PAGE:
Saturday, 5 January 2013

Concerning the Eccentricities of Cardinal Pirelli by Ronald Firbank

Many of the Anglican priests that went over to Rome in the early days of the Oxford Movement were drawn by the charms of its interiors and the access to ritual splendor, the chaunting and the sublime weight of the cope as the Tantum Ergo was sung. One might imagine them as a synchronised swimming team breasting the choppy Tiber in burgundy leotards.
Ronald Firbank was brought into the Church by Fr. Hugh Benson of whom I have written. Firbank was refused entry into the priesthood as was another associate of Benson’s, Frederick ‘Fr.’ Rolfe or Baron Corvo.
Already a published author and a fully formed personality by the time he entered Cambridge at the age of nineteen, Firbank took the further step of divorcing himself from English culture by converting, in 1907, to Catholicism, a religion whose ornate rituals, costumes, symbols, and pageantry provided him with a vehicle through which to express his homosexuality obliquely.

Down at the back of Charlie Byrnes I found a hardback copy of Concerning the Eccentricities of Cardinal Pirelli for €2. It’s in perfect condition first published in 1926. This edition is from 1977 beautifully got up by Duckworth with an unusual ligature between st and ct. In the first chapter the Cardinal is baptizing the Duquesa’s dog:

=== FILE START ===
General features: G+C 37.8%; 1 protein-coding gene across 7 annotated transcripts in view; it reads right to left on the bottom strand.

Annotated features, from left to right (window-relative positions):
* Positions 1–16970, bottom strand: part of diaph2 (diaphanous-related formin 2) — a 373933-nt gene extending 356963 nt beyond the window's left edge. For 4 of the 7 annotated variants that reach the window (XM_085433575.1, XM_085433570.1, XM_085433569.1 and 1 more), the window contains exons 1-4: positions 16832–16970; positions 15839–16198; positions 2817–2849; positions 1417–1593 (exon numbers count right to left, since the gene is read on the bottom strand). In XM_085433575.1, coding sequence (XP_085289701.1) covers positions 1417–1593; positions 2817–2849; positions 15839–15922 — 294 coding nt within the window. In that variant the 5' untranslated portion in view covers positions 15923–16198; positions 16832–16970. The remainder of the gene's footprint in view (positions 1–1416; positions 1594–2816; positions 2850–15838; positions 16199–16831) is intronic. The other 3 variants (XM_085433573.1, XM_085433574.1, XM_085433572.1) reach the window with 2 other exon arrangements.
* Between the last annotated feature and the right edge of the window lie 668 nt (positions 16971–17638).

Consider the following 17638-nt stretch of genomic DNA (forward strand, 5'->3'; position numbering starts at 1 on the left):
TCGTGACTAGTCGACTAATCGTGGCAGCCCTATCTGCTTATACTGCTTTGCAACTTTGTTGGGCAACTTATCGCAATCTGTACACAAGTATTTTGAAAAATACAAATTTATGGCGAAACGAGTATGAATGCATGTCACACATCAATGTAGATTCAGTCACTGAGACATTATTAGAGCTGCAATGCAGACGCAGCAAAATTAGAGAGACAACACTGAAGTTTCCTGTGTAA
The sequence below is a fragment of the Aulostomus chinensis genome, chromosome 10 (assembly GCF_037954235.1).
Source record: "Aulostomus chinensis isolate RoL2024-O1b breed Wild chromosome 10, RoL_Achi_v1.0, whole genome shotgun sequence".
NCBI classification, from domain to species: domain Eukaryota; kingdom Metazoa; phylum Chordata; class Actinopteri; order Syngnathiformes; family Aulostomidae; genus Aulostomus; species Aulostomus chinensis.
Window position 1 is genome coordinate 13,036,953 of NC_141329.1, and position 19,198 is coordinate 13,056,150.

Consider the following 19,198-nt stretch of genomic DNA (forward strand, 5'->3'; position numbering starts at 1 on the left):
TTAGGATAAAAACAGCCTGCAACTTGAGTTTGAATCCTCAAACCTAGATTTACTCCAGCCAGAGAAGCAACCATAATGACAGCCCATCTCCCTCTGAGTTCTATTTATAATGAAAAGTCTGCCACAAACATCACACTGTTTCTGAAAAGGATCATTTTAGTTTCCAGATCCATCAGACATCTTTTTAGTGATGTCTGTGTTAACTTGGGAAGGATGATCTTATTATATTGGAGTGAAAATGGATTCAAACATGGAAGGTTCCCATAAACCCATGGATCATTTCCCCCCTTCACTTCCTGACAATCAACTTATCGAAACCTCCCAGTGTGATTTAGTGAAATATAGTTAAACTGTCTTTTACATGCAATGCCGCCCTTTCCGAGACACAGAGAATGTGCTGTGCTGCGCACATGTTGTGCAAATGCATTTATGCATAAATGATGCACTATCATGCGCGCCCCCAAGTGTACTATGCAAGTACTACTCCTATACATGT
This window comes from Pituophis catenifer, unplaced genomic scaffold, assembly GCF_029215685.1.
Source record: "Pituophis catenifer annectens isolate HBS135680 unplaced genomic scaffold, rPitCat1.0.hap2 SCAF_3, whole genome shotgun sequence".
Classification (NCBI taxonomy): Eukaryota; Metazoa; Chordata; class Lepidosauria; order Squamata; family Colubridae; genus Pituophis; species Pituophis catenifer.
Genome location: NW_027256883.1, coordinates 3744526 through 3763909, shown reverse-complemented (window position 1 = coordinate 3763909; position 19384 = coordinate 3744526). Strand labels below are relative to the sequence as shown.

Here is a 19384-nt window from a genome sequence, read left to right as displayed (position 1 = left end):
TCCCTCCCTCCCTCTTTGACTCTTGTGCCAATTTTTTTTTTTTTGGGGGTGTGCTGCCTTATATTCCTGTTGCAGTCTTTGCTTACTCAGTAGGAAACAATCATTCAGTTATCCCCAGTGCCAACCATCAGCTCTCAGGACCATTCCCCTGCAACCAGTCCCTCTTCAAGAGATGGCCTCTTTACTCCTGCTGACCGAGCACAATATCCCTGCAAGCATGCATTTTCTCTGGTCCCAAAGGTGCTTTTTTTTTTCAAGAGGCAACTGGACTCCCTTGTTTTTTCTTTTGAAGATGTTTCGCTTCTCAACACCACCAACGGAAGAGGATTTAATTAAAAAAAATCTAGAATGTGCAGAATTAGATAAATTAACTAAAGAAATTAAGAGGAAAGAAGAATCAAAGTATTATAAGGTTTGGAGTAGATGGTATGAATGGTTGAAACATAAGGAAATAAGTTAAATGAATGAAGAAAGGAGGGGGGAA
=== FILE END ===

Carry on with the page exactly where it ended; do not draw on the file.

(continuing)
And thus being cleansed and purified, I do call thee, ‘Crack’! he addressed the Duquesa’s captive burden.

If you can’t join them, mock them. Anthony Powell, Evelyn Waugh, W.H. Auden and others regard him as a fine writer. Ernest Hemingway had some books of his at the Finca in Cuba. Gertrude Stein recommended him:
In the three or four years that we were good friends I cannot remember Gertrude Stein ever speaking well of any writer who had not written favorably about her work or done something to advance her career except for Ronald Firbank and, later, Scott Fitzgerald.
(from A Moveable Feast by E.H.)

Let me leave you with this:
Bearing a biretta and a silver shawl, Madame Poco, the venerable Superintendent-of-the-palace, looking, in the blue moonlight, like some whiskered skull, emerged, after inconceivable peepings, from among the leafy limbo of the trees.


Amateur Reader (Tom) said...

What a wonderfully peculiar writer. Your final quotation is a marvel.

ombhurbhuva said...

Hi Tom,
Firbank seems to have suffered from the ‘invisible man’ syndrome, he was so shy that he had to take all his clothes off to disappear or to put on a cloak of outre.
“Fingering a score of music he had been taking lead in a mass of Palestrina, and had the vaguely distraught air of a kitten that had seen visions”.